Tuesday, August 21, 2012


My girls left for school just a few minutes ago, and while it's great to know that they are loving it, and admittedly, I am loving having just the two little ones, a schedule to keep, and less people to feed at lunch, yesterday, I was anxious before the bus came.

Standing at our big windows in our family room, I watched over the top of the corn for the dust to roll, signifying the bus's arrival.

Our traffic pattern allows us to notice cars traveling our road by the amount of dust that is atop the corn...I know, a glamorous and fancy way of seeing who's coming and going. Not only does dust signify a car or bus or tractor, but we also note who and what is traveling on our road by the sound that is made. Different rumblings signify different vehicles and visitors, and Jack's chubby finger pointing and a "Papa" often times means the rumbling of the wheels is something big.

Cattle notice this too.

Just this morning, as I was enjoying the peace of two occupied children, two children on the bus and the Today Show, I heard the rumbling of the trailer, Joe's livestock trailer. It was empty (I know by the sound...and aren't I getting good???), thus made a really hollow, really loud sound. He used the trailer yesterday to move the calves from their mamas in order to wean them. I tend to sympathize with the cattle during two times, calving and weaning. We have a connection as mothers, and when I saw the cattle start to run to the gate, following the rumbling of the trailer, my heart sank.

They're looking for their babies.

Those poor mothers have bawled all night, looking, calling, waiting for their babies.

Seeing the mama cow run to the gate this morning made me feel so sad for her, but don't take this as a post that is meant to make you feel like calves should nurse forever. They shouldn't. Joe is a good cattle man, and this is the best way for our animals to wean and prep to become mothers and replacement heifers for the next calving season.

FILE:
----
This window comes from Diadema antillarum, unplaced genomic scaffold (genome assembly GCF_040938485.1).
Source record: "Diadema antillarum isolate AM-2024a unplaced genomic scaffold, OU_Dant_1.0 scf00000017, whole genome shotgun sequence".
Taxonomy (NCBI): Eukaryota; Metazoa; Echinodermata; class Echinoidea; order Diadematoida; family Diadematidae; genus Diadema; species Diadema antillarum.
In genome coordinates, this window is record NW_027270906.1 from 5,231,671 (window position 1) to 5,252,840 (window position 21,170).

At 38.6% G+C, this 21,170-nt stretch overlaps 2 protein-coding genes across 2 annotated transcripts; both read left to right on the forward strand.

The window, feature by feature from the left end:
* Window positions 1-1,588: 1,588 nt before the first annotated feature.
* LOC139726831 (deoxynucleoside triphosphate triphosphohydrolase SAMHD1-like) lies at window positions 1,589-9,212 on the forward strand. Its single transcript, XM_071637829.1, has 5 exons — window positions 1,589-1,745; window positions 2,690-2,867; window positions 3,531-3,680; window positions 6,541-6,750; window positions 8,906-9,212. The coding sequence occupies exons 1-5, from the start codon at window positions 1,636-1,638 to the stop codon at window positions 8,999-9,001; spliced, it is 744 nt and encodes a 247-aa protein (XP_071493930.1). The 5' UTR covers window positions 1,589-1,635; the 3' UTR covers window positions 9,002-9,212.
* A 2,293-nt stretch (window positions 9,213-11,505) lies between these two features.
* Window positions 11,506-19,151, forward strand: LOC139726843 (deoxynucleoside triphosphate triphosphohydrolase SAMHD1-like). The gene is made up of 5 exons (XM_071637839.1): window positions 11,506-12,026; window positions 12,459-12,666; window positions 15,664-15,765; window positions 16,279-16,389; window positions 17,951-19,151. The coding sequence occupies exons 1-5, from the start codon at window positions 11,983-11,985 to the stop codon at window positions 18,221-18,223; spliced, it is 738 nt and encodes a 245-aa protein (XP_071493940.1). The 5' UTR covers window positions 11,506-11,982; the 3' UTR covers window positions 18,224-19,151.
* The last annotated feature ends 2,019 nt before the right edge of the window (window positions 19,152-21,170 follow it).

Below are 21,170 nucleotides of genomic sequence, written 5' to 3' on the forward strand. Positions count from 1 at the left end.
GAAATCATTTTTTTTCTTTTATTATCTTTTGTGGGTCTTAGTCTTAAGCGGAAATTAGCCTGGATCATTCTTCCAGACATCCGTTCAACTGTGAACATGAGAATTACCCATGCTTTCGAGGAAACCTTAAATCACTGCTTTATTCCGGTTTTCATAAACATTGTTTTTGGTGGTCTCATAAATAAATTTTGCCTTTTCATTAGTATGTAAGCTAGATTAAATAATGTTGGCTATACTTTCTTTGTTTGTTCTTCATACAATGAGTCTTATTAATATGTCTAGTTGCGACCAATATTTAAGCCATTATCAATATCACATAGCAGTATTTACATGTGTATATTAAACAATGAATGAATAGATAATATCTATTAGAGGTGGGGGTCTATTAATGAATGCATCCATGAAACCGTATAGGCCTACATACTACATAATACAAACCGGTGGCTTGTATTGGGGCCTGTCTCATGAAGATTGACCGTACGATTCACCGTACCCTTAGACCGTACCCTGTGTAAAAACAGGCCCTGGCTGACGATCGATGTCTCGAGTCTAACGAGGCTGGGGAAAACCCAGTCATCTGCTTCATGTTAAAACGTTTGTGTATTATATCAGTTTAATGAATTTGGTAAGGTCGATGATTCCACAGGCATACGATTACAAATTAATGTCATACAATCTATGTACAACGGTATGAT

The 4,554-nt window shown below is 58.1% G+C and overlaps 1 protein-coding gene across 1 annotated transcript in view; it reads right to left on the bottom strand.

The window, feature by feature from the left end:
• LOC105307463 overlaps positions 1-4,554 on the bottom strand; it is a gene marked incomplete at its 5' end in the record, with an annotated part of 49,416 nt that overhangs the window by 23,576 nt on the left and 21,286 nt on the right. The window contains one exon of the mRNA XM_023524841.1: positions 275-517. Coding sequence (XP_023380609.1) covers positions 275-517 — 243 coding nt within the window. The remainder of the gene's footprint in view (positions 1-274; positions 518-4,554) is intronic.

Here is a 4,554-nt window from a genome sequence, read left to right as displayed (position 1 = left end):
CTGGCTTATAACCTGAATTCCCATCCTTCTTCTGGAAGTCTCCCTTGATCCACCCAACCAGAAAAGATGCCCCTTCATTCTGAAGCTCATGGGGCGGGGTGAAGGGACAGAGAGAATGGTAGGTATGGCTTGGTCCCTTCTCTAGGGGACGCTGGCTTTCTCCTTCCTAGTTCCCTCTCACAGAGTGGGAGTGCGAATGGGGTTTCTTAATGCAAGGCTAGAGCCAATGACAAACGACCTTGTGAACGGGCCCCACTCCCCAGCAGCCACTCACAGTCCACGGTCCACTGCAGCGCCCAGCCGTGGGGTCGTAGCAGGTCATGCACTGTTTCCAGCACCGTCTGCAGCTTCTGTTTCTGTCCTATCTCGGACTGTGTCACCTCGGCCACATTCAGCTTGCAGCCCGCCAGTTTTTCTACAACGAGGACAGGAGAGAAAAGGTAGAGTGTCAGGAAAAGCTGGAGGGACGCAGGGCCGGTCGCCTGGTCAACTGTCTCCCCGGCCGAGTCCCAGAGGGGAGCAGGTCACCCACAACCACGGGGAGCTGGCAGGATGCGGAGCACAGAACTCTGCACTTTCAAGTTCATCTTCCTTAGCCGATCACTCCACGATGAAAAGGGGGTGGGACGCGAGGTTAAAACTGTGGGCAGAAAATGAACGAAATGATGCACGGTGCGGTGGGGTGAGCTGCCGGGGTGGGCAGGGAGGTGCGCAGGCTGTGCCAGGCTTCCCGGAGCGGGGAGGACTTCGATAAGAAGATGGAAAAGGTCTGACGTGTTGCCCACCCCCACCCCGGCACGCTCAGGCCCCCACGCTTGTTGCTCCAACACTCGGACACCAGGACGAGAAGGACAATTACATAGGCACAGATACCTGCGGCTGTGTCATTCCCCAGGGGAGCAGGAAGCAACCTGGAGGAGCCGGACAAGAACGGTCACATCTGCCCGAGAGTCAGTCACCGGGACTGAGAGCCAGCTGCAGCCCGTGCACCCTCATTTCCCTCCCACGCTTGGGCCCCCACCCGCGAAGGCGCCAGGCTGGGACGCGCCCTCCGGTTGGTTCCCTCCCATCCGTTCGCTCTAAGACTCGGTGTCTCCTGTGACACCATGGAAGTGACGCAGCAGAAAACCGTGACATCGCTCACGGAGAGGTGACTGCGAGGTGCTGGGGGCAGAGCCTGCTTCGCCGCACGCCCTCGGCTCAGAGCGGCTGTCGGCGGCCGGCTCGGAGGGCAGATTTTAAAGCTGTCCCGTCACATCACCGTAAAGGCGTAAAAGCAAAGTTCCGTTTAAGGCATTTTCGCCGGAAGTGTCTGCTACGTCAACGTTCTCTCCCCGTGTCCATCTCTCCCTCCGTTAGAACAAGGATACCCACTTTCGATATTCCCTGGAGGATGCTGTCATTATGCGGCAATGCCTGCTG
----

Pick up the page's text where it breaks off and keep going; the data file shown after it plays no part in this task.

This mama's waiting made me realize that although it's hard and strange and scary to let your kids/calves go, it's necessary. Even though Josie is small and slight and five, she's on the bus, making friends, exercising her independence. Anna did the same, and she is so strong and confident when it comes to school and other unfamiliar and new experiences, I learn from her how to just go in, be confident and do your own thing.

The calves are doing the same thing. While the mothers will spend a few days waiting and worrying, the calves, although a bit confused, are playing at cow school. They're hanging with their friends, enjoying the crisp morning, and will some day be reunited with their mothers. They're receiving good feed, good grass, water, and plenty of space to graze, and the mother is just basically worried because that's what we mothers do. We run to the gate when we hear a rumble. We worry at lunch time that our little ones can open their yogurt without spilling. We wait at the window, watching for dust.

This waiting is all done in the name of love.

It's different with mothers. We're more emotional. We're more sentimental. Thus, I am glad that I am not the one sorting and moving calves from their mothers. It's a natural and normal thing to do. It has to be done. Just like school has to start, calves have to be weaned. The calves may be confused, and the mothers concerned, but, in the end, they'll be okay.

That is a truth that I should remember as I watch for the dust roll in this afternoon.

1 comment:

  1. Me thinks Joe picked this day to ween on purpose.